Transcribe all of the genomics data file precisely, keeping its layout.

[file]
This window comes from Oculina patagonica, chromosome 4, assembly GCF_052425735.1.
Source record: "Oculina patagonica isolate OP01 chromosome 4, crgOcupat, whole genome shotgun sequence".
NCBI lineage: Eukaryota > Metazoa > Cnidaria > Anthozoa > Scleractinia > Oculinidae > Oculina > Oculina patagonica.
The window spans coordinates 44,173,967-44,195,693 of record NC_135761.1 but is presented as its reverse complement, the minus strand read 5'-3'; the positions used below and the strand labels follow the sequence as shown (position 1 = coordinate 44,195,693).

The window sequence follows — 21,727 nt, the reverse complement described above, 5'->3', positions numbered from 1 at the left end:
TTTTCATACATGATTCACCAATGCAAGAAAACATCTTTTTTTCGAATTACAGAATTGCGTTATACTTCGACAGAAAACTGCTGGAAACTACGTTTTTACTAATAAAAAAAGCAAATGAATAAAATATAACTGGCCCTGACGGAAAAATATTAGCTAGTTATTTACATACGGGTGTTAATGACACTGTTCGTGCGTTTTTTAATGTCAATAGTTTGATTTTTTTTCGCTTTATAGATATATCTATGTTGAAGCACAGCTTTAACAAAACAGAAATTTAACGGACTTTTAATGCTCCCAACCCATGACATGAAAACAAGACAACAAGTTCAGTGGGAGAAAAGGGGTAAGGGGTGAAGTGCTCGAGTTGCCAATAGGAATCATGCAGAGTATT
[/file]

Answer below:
This window comes from Oculina patagonica, chromosome 4, assembly GCF_052425735.1.
Source record: "Oculina patagonica isolate OP01 chromosome 4, crgOcupat, whole genome shotgun sequence".
NCBI lineage: Eukaryota > Metazoa > Cnidaria > Anthozoa > Scleractinia > Oculinidae > Oculina > Oculina patagonica.
The window spans coordinates 44,173,967-44,195,693 of record NC_135761.1 but is presented as its reverse complement, the minus strand read 5'-3'; the positions used below and the strand labels follow the sequence as shown (position 1 = coordinate 44,195,693).

The window sequence follows — 21,727 nt, the reverse complement described above, 5'->3', positions numbered from 1 at the left end:
TTTTCATACATGATTCACCAATGCAAGAAAACATCTTTTTTTCGAATTACAGAATTGCGTTATACTTCGACAGAAAACTGCTGGAAACTACGTTTTTACTAATAAAAAAAGCAAATGAATAAAATATAACTGGCCCTGACGGAAAAATATTAGCTAGTTATTTACATACGGGTGTTAATGACACTGTTCGTGCGTTTTTTAATGTCAATAGTTTGATTTTTTTTCGCTTTATAGATATATCTATGTTGAAGCACAGCTTTAACAAAACAGAAATTTAACGGACTTTTAATGCTCCCAACCCATGACATGAAAACAAGACAACAAGTTCAGTGGGAGAAAAGGGGTAAGGGGTGAAGTGCTCGAGTTGCCAATAGGAATCATGCAGAGTATT